WOMEN'S WORK

Finally, Some Good News For Women Directors In Hollywood

An annual report calculated that women directed more than 10% of 2019's top films. But clearly, Hollywood still has a long way to go.

The proportion of women directing top movies at the box office markedly increased last year, according to one of the primary annual studies of the topic.

Among the 113 people who directed the top 100 highest-grossing movies of 2019, 12 were women (10.6%), according to a new study released Thursday by University of Southern California professor Stacy L. Smith and her Annenberg Inclusion Initiative, which has released yearly reports on the issue for 13 years.

The numbers mark a significant increase from 2018, when only 4.5% of the directors of the top 100 movies were women, a drop from the previous year.

It’s the first time the percentage has increased so substantially since Smith’s team began studying the issue in 2007.

The group has previously found abysmal results. Its 2017 report concluded that there had been no measurable change for a decade, with the percentage of women behind the camera in top-grossing films hovering around 4% for much of the 2010s, despite increased advocacy around the issue.

But as Thursday’s report warns, the gains in 2019 are still nowhere near gender parity and the numbers are even lower for women of color, who directed four of the top 100 movies in 2019.

Across the 13 years Smith’s team has studied each year’s top 100 highest-earning films, only 4.8% of the directors have been women. Less than 1% were women of color. More than 82% were white men.

The report also highlights a pervasive gap in awards recognition for movies with women at the helm, despite the marked increase in acclaimed films directed by women.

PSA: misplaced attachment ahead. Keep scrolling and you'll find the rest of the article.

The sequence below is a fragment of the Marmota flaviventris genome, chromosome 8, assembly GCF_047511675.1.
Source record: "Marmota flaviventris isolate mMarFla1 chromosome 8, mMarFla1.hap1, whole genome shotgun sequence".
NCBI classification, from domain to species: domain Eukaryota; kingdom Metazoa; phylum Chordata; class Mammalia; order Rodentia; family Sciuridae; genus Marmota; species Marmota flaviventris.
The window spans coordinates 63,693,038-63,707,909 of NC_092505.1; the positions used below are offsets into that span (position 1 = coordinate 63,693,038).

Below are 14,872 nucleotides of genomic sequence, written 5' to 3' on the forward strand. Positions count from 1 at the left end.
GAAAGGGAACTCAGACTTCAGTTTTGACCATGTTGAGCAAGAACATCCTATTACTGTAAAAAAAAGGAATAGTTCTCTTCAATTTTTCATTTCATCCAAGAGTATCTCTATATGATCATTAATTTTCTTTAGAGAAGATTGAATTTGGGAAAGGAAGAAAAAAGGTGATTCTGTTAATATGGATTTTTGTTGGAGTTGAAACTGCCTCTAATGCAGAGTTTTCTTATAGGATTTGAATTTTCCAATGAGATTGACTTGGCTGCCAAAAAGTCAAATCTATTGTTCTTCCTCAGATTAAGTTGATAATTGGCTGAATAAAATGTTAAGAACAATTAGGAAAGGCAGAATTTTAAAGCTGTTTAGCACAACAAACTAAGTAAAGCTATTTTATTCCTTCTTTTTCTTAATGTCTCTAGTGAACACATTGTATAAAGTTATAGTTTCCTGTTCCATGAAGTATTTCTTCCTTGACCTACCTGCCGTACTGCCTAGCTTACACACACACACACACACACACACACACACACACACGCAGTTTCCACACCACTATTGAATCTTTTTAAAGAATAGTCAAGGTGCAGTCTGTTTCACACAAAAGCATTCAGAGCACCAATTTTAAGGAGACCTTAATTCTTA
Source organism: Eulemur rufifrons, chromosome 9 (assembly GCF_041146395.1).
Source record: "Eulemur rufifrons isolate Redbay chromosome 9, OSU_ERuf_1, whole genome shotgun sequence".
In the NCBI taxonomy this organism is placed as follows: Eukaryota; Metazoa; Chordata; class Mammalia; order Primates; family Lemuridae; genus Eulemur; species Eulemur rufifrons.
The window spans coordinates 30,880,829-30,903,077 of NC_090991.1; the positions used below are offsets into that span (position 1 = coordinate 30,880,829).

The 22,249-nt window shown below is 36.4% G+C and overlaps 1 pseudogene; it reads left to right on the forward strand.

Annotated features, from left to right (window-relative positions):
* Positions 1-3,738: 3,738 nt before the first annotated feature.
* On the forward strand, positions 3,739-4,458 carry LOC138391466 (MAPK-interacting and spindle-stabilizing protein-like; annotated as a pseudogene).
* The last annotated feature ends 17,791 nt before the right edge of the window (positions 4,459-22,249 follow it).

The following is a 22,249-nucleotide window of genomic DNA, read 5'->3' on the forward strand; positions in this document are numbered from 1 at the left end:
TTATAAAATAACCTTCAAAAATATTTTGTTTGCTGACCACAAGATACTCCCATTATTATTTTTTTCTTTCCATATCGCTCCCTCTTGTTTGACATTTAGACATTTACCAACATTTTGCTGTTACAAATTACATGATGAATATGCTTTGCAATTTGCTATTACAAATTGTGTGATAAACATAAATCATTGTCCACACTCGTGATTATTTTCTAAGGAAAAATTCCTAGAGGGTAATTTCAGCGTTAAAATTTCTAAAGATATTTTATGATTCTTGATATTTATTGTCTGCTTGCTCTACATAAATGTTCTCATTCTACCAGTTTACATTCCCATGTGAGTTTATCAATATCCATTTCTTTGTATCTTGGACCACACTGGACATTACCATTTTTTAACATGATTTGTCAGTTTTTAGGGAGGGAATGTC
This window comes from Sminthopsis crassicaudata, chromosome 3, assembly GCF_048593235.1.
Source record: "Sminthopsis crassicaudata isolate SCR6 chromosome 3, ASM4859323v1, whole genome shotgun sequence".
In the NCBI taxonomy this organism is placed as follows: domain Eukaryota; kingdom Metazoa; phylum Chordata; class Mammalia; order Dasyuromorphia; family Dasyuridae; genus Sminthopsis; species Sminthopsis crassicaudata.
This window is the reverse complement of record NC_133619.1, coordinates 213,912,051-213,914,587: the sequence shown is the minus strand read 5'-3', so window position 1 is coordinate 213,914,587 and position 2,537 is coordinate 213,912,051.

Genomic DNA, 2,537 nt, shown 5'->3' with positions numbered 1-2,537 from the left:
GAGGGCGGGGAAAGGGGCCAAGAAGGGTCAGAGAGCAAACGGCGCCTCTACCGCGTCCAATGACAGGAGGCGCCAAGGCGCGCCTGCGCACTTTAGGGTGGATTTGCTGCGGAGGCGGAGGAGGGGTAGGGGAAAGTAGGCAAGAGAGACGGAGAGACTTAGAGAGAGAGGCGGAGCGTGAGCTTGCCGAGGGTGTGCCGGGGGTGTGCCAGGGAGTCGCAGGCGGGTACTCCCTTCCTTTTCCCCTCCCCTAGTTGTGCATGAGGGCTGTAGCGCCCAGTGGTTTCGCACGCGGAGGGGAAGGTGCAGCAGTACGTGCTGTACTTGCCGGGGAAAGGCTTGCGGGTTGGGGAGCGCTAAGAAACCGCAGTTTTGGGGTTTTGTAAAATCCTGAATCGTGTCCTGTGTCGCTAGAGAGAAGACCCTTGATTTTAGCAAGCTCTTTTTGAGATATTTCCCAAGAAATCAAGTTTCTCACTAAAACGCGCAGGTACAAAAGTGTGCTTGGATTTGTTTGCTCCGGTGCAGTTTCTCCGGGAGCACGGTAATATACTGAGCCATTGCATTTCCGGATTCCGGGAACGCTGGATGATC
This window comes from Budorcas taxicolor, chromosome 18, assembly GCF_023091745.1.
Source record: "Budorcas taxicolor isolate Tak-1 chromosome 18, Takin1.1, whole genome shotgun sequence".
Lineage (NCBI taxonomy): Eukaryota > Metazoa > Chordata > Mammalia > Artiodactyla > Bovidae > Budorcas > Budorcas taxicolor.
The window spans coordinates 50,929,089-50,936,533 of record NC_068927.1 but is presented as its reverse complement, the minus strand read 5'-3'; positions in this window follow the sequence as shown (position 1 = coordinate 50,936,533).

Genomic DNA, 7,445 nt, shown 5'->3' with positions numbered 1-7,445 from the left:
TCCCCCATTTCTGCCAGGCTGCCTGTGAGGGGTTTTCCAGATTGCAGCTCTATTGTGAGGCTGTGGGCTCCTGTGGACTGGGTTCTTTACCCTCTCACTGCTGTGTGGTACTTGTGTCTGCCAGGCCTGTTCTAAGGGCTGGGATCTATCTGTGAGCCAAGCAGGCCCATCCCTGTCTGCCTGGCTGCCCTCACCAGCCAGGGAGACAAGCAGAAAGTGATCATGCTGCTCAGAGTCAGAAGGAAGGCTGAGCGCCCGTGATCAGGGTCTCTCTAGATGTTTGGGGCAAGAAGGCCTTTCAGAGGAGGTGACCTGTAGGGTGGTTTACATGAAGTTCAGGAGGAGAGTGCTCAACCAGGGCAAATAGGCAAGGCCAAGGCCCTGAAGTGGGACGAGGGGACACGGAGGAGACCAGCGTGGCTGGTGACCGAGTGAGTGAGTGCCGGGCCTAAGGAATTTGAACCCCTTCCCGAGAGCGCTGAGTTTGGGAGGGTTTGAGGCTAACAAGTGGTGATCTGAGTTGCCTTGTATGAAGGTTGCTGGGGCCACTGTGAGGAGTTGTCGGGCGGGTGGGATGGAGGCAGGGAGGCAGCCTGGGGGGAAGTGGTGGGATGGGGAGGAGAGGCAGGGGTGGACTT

We see that women’s achievements behind the camera are still not seen or celebrated by their peers or the press. Until we shatter the stereotype of who can be lauded as a director, we will not see change in this area.” Stacy L. Smith, University of Southern California's Annenberg Inclusion Initiative

Between the Golden Globes, the Directors Guild of America Awards, the Critics’ Choice Awards and the Oscars, only 5.1% of the directing nominees over the last 13 years have been women. Only one of the nominated directors was a woman of color: Ava DuVernay, who earned a Golden Globe nomination for 2014′s “Selma” and was famously excluded from the Oscar nominees that year.

This dearth of recognition was most recently demonstrated by the all-male field of directing nominees at this Sunday’s Golden Globe awards, which left out top contenders like Greta Gerwig for “Little Women” and Lulu Wang for “The Farewell.”

Some Oscar prognosticators are predicting a similar result when this year’s nominees are announced on Jan. 13.

Only five women in history have been nominated for the Best Director Oscar, including two in the last decade: Kathryn Bigelow, who is still the only woman to have won the award, for “The Hurt Locker” (2009); and Gerwig for her 2017 film “Lady Bird.”

“We see that women’s achievements behind the camera are still not seen or celebrated by their peers or the press,” Smith said. “Until we shatter the stereotype of who can be lauded as a director, we will not see change in this area.”

The report also urges major film festivals, studios and production companies to do more to champion the work of women. While some have improved hiring practices — like Netflix, where 20% of directors for the streaming platform’s fictional films released in the U.S. in 2019 were women — others continue to under-employ female directors. For example, from 2015 to 2019, Paramount Pictures made zero films directed by women.

Assessing critical acclaim using data from the movie review aggregator Metacritic, the researchers found that movies directed by women do just as well as movies directed by men, yet women get far fewer opportunities. Films directed by women of color received the highest median and average scores on Metacritic of any group, according to the study, yet they remain woefully under-produced.

“These findings suggest that when companies seek to hire ‘the best person for the job,’ they are not relying on objective criteria, but on a subjective view of storytellers,” Smith said.

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